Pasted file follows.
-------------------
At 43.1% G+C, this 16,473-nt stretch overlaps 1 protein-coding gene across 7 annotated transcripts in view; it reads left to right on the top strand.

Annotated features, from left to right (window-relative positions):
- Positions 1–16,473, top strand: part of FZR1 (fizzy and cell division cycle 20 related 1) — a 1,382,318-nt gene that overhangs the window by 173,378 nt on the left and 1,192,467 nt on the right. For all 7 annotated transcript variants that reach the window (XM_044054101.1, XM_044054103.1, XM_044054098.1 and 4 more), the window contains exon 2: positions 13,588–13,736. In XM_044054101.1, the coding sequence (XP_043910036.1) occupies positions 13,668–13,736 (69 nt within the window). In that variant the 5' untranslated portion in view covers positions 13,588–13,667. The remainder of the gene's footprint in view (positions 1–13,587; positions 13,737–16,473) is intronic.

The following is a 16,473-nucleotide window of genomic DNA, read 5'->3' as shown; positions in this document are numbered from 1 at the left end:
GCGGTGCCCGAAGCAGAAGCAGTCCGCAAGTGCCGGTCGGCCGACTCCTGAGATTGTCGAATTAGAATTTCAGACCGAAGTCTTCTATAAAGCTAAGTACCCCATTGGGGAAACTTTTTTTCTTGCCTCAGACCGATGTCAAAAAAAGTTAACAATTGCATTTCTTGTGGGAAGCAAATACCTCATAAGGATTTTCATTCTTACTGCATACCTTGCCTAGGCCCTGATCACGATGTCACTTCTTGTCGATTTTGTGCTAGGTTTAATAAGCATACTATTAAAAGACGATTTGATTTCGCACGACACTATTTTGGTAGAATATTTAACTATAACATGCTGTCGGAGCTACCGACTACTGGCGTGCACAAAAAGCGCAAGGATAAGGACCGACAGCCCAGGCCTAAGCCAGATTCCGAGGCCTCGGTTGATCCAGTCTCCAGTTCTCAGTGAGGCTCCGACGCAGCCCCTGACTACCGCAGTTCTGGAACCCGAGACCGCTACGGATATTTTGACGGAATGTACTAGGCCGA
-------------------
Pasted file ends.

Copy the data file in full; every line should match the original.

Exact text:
At 43.1% G+C, this 16,473-nt stretch overlaps 1 protein-coding gene across 7 annotated transcripts in view; it reads left to right on the top strand.

Annotated features, from left to right (window-relative positions):
- Positions 1–16,473, top strand: part of FZR1 (fizzy and cell division cycle 20 related 1) — a 1,382,318-nt gene that overhangs the window by 173,378 nt on the left and 1,192,467 nt on the right. For all 7 annotated transcript variants that reach the window (XM_044054101.1, XM_044054103.1, XM_044054098.1 and 4 more), the window contains exon 2: positions 13,588–13,736. In XM_044054101.1, the coding sequence (XP_043910036.1) occupies positions 13,668–13,736 (69 nt within the window). In that variant the 5' untranslated portion in view covers positions 13,588–13,667. The remainder of the gene's footprint in view (positions 1–13,587; positions 13,737–16,473) is intronic.

The following is a 16,473-nucleotide window of genomic DNA, read 5'->3' as shown; positions in this document are numbered from 1 at the left end:
GCGGTGCCCGAAGCAGAAGCAGTCCGCAAGTGCCGGTCGGCCGACTCCTGAGATTGTCGAATTAGAATTTCAGACCGAAGTCTTCTATAAAGCTAAGTACCCCATTGGGGAAACTTTTTTTCTTGCCTCAGACCGATGTCAAAAAAAGTTAACAATTGCATTTCTTGTGGGAAGCAAATACCTCATAAGGATTTTCATTCTTACTGCATACCTTGCCTAGGCCCTGATCACGATGTCACTTCTTGTCGATTTTGTGCTAGGTTTAATAAGCATACTATTAAAAGACGATTTGATTTCGCACGACACTATTTTGGTAGAATATTTAACTATAACATGCTGTCGGAGCTACCGACTACTGGCGTGCACAAAAAGCGCAAGGATAAGGACCGACAGCCCAGGCCTAAGCCAGATTCCGAGGCCTCGGTTGATCCAGTCTCCAGTTCTCAGTGAGGCTCCGACGCAGCCCCTGACTACCGCAGTTCTGGAACCCGAGACCGCTACGGATATTTTGACGGAATGTACTAGGCCGA